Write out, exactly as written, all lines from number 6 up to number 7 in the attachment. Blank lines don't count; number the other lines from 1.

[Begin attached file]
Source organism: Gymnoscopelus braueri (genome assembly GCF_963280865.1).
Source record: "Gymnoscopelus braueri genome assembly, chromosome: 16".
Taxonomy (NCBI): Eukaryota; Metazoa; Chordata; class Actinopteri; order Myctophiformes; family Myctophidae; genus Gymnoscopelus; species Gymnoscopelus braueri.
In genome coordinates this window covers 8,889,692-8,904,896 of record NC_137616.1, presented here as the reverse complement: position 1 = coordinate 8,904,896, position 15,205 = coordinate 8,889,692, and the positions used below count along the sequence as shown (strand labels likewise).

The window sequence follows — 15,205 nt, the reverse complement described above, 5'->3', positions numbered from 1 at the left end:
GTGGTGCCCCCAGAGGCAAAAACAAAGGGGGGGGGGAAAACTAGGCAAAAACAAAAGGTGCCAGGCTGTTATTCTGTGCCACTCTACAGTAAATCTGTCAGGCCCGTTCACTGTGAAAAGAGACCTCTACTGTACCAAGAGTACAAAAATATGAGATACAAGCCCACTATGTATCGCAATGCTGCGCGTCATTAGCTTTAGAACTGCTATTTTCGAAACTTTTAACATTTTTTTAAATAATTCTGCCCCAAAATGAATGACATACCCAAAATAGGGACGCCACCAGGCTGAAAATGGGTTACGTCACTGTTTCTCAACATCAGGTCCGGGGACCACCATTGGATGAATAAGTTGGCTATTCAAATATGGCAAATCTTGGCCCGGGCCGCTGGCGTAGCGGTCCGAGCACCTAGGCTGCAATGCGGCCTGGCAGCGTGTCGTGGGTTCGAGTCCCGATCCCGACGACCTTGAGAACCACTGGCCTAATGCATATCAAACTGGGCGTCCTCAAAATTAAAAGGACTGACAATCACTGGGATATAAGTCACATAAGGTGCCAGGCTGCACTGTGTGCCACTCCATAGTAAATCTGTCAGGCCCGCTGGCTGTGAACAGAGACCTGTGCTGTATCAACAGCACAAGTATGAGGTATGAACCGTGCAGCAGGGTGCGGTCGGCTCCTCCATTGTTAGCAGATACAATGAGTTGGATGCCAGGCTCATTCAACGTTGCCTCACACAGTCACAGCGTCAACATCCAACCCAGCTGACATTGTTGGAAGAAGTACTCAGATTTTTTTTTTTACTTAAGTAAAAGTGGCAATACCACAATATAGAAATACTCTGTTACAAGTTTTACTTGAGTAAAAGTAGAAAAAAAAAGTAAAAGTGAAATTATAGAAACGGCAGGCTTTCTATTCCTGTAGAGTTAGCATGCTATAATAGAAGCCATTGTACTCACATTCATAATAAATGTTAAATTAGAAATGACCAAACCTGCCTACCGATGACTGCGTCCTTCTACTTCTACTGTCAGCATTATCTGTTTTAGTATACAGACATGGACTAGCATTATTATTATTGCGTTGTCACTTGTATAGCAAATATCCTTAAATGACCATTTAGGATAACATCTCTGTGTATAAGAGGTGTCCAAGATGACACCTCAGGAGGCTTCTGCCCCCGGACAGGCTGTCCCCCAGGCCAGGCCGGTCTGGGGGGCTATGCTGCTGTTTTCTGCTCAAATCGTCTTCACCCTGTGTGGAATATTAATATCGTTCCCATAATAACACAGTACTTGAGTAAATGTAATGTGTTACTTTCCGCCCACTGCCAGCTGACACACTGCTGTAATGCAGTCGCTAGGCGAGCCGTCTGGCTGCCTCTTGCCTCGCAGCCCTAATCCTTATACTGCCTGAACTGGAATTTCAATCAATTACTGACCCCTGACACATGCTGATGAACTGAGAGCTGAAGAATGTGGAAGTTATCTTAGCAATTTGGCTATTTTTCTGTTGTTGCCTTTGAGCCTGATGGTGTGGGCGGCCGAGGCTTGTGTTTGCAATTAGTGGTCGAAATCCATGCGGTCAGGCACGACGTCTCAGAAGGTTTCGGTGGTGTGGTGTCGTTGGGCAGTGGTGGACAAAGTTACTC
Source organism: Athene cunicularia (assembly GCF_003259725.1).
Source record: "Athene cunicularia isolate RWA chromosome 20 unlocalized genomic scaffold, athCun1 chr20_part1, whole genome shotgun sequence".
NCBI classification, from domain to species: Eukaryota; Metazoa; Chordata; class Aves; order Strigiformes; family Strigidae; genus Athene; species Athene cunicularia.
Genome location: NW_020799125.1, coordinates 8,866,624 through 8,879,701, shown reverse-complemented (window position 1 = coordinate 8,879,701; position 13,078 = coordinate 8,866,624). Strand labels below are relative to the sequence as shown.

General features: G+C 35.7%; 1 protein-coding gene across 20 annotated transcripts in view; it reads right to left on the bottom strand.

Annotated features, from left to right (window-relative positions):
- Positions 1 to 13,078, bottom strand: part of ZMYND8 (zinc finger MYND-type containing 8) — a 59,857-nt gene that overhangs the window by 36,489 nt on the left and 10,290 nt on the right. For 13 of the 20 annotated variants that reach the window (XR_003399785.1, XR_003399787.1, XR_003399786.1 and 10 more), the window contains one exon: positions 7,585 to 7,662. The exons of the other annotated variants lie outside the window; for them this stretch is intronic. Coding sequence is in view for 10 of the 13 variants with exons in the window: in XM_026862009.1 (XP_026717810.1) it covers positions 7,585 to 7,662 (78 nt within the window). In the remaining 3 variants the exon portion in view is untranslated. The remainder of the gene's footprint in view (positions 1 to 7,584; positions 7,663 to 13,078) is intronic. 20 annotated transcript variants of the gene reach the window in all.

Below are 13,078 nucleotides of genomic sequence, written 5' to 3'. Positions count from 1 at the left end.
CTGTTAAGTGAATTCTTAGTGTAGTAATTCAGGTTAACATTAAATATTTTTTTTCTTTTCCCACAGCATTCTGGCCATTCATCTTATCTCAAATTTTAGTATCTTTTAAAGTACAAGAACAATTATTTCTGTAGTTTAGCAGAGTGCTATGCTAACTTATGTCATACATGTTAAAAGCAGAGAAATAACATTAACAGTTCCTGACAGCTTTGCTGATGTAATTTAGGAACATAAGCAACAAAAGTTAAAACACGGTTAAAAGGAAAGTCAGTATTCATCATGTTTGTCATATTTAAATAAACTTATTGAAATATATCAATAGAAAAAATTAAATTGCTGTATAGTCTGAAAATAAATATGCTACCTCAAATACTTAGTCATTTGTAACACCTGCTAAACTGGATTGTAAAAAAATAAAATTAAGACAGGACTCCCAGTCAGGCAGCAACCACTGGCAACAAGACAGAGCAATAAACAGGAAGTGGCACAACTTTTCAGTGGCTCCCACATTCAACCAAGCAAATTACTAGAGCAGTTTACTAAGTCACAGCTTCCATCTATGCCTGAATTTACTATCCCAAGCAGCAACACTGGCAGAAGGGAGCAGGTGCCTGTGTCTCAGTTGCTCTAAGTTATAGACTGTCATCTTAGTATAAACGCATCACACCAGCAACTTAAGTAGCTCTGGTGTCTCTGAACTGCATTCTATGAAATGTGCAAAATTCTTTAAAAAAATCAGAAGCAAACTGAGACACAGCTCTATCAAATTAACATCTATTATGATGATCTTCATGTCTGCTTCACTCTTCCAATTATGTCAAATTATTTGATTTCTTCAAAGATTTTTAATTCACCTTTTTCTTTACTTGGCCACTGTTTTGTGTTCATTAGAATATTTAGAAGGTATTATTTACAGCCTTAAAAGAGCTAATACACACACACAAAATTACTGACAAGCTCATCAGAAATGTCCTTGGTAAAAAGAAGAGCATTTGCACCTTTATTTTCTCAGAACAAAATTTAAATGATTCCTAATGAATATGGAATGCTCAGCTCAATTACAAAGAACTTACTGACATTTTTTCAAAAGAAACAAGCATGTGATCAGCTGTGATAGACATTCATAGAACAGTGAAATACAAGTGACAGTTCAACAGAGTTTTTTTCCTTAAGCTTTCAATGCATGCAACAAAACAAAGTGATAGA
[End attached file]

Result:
GTGGTGCCCCCAGAGGCAAAAACAAAGGGGGGGGGGAAAACTAGGCAAAAACAAAAGGTGCCAGGCTGTTATTCTGTGCCACTCTACAGTAAATCTGTCAGGCCCGTTCACTGTGAAAAGAGACCTCTACTGTACCAAGAGTACAAAAATATGAGATACAAGCCCACTATGTATCGCAATGCTGCGCGTCATTAGCTTTAGAACTGCTATTTTCGAAACTTTTAACATTTTTTTAAATAATTCTGCCCCAAAATGAATGACATACCCAAAATAGGGACGCCACCAGGCTGAAAATGGGTTACGTCACTGTTTCTCAACATCAGGTCCGGGGACCACCATTGGATGAATAAGTTGGCTATTCAAATATGGCAAATCTTGGCCCGGGCCGCTGGCGTAGCGGTCCGAGCACCTAGGCTGCAATGCGGCCTGGCAGCGTGTCGTGGGTTCGAGTCCCGATCCCGACGACCTTGAGAACCACTGGCCTAATGCATATCAAACTGGGCGTCCTCAAAATTAAAAGGACTGACAATCACTGGGATATAAGTCACATAAGGTGCCAGGCTGCACTGTGTGCCACTCCATAGTAAATCTGTCAGGCCCGCTGGCTGTGAACAGAGACCTGTGCTGTATCAACAGCACAAGTATGAGGTATGAACCGTGCAGCAGGGTGCGGTCGGCTCCTCCATTGTTAGCAGATACAATGAGTTGGATGCCAGGCTCATTCAACGTTGCCTCACACAGTCACAGCGTCAACATCCAACCCAGCTGACATTGTTGGAAGAAGTACTCAGATTTTTTTTTTTACTTAAGTAAAAGTGGCAATACCACAATATAGAAATACTCTGTTACAAGTTTTACTTGAGTAAAAGTAGAAAAAAAAAGTAAAAGTGAAATTATAGAAACGGCAGGCTTTCTATTCCTGTAGAGTTAGCATGCTATAATAGAAGCCATTGTACTCACATTCATAATAAATGTTAAATTAGAAATGACCAAACCTGCCTACCGATGACTGCGTCCTTCTACTTCTACTGTCAGCATTATCTGTTTTAGTATACAGACATGGACTAGCATTATTATTATTGCGTTGTCACTTGTATAGCAAATATCCTTAAATGACCATTTAGGATAACATCTCTGTGTATAAGAGGTGTCCAAGATGACACCTCAGGAGGCTTCTGCCCCCGGACAGGCTGTCCCCCAGGCCAGGCCGGTCTGGGGGGCTATGCTGCTGTTTTCTGCTCAAATCGTCTTCACCCTGTGTGGAATATTAATATCGTTCCCATAATAACACAGTACTTGAGTAAATGTAATGTGTTACTTTCCGCCCACTGCCAGCTGACACACTGCTGTAATGCAGTCGCTAGGCGAGCCGTCTGGCTGCCTCTTGCCTCGCAGCCCTAATCCTTATACTGCCTGAACTGGAATTTCAATCAATTACTGACCCCTGACACATGCTGATGAACTGAGAGCTGAAGAATGTGGAAGTTATCTTAGCAATTTGGCTATTTTTCTGTTGTTGCCTTTGAGCCTGATGGTGTGGGCGGCCGAGGCTTGTGTTTGCAATTAGTGGTCGAAATCCATGCGGTCAGGCACGACGTCTCAGAAGGTTTCGGTGGTGTGGTGTCGTTGGGCAGTGGTGGACAAAGTTACTC
Source organism: Athene cunicularia (assembly GCF_003259725.1).